With the 12th anniversary of the imprisonment of the Cuban Five this past Sunday, renewed calls for their release throw into light difficult questions about the nuances of terrorism and international espionage.
The Cuban Five are Cuban intelligence officers currently serving jail sentences ranging from 15 years to double life in US maximum security prisons on charges of espionage and conspiracy to commit murder.
The convictions that have strained relations between the United States and Cuba for more than a decade are suspect, with advocates arguing that Gerardo Hernández, Antonio Guerrero, Ramón Labañino, Fernando González and René González were only in Cuba to defend the country from anti-Castro exile terrorism and did not receive a fair trial in the exile hotbed of Miami.
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The case “has very profound implications for any person seeking a fair trial,” said Bruce Nestor of the National Lawyers Guild, “particularly a fair trial in the current political climate in this country.”
In the late 1990s, the Five infiltrated Cuban-American exile organizations that opposed the Castro government, many of which had a violent history of attacks against Cuba as part of “La Red Avispa” – the Wasp Network.
They were arrested in 1998 and sentenced in 2001 on 26 counts of spying on the Cuban exile community in Miami and US military bases, acting as unregistered foreign agents and conspiring to commit crimes against the United States.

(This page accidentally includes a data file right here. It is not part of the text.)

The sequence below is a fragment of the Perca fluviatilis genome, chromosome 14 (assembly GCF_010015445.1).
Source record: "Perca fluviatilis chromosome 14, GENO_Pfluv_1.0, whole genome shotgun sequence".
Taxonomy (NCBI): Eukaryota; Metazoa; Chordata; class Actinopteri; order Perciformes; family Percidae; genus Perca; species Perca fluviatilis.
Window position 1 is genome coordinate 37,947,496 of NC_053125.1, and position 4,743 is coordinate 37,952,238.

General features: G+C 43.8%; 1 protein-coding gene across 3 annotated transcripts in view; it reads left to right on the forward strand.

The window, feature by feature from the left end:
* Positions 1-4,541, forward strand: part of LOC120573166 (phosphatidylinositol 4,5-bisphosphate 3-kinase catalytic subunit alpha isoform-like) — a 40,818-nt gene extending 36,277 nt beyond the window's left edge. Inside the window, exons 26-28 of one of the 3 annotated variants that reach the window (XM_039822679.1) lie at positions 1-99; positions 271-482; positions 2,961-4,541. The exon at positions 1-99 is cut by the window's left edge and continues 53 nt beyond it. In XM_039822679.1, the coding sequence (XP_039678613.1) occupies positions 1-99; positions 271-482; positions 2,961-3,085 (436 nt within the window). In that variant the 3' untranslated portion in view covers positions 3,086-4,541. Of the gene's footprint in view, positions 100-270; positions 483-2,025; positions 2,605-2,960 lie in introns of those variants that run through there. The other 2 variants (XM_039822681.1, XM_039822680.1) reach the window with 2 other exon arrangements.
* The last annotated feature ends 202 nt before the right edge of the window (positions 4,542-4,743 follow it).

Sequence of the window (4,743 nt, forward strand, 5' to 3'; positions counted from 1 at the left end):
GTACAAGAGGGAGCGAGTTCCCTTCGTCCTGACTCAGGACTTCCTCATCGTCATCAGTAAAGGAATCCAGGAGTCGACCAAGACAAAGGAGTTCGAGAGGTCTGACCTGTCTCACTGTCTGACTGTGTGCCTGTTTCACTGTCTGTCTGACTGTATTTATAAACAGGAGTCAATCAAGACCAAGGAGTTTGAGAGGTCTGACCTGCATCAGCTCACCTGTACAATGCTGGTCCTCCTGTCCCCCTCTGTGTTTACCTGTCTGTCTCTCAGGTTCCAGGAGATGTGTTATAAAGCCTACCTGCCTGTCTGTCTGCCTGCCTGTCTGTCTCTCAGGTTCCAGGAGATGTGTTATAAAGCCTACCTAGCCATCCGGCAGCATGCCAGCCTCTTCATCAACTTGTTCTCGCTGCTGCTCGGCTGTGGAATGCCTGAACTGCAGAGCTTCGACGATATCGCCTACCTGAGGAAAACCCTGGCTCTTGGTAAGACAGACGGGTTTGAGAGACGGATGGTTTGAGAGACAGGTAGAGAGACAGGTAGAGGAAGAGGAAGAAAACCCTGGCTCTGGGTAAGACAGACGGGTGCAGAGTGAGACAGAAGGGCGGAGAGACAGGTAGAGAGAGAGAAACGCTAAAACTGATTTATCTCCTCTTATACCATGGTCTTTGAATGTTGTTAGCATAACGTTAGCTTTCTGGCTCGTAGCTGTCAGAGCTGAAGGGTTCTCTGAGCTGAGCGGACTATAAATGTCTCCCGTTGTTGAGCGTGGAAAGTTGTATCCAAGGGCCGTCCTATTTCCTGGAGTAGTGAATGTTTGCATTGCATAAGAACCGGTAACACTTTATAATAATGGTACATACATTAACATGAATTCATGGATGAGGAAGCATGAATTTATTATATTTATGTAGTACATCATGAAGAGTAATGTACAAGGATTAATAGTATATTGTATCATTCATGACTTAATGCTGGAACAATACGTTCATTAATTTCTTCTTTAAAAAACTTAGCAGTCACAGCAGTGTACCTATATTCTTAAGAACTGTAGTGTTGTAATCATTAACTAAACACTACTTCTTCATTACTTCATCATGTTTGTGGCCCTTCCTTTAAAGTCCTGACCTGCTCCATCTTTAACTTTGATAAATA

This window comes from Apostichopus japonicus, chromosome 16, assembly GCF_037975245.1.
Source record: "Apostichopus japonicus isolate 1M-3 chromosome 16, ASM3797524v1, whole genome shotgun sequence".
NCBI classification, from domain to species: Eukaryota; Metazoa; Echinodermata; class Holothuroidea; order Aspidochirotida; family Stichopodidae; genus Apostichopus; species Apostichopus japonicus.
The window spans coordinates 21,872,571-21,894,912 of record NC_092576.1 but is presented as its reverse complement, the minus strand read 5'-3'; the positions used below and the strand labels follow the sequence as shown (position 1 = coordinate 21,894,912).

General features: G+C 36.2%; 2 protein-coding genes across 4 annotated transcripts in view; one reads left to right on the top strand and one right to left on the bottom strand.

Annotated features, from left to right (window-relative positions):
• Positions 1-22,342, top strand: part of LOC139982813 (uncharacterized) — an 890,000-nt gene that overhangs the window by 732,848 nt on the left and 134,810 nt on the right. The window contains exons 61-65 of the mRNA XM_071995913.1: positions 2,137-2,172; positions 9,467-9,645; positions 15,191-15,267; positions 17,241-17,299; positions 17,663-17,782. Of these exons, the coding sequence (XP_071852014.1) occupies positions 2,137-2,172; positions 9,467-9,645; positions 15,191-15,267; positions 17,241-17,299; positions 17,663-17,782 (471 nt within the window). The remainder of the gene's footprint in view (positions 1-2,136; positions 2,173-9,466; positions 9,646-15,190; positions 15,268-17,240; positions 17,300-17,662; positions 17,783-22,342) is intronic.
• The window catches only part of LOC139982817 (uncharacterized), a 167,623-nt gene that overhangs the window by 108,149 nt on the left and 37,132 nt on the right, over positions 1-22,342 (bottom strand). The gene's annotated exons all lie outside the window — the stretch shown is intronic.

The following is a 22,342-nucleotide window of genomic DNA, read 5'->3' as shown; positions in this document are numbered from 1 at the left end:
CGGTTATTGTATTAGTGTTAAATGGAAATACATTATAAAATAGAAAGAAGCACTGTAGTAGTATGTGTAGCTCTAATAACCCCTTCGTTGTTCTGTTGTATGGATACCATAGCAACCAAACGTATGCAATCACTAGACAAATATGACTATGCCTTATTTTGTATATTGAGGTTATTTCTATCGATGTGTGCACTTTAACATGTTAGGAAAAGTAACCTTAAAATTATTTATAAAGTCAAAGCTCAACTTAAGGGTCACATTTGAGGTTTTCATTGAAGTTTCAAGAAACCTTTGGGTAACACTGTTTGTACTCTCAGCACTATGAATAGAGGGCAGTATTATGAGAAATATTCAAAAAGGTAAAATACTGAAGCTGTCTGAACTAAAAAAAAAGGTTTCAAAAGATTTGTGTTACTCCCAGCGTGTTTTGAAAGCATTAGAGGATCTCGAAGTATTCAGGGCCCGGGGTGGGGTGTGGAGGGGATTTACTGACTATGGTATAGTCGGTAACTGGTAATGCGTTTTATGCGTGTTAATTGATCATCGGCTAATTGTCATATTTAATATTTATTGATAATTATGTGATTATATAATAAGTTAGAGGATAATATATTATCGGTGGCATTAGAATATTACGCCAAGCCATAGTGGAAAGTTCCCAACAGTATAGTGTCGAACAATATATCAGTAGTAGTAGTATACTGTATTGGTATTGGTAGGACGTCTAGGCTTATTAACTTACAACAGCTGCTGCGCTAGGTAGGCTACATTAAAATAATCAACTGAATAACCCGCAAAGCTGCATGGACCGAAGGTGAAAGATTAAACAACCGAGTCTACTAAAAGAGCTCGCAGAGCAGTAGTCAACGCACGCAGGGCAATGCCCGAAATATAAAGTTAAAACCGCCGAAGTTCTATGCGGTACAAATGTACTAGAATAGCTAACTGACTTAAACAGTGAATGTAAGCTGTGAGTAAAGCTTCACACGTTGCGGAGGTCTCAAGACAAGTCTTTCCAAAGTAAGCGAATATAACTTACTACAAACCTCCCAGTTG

In addition, one of the Five was sentenced to life in prison on a murder conspiracy charge for tipping two Cubans off not to fly with Brothers to the Rescue, an anti-Castro group that regularly flew planes over Cuba and dropped leaflets, the day the Cuban military shot down two of the group’s planes in 1996 and killed four of its members.
However, the defense has argued that during the Five’s time in the US they collected no classified data and did not enter into off-limits military bases. One of the five, Guerrero, worked in the metal shop of a US naval base in Florida and, according to his attorney, “Guerrero had never applied for a security clearance, had no access to restricted areas and had never tried to enter any.”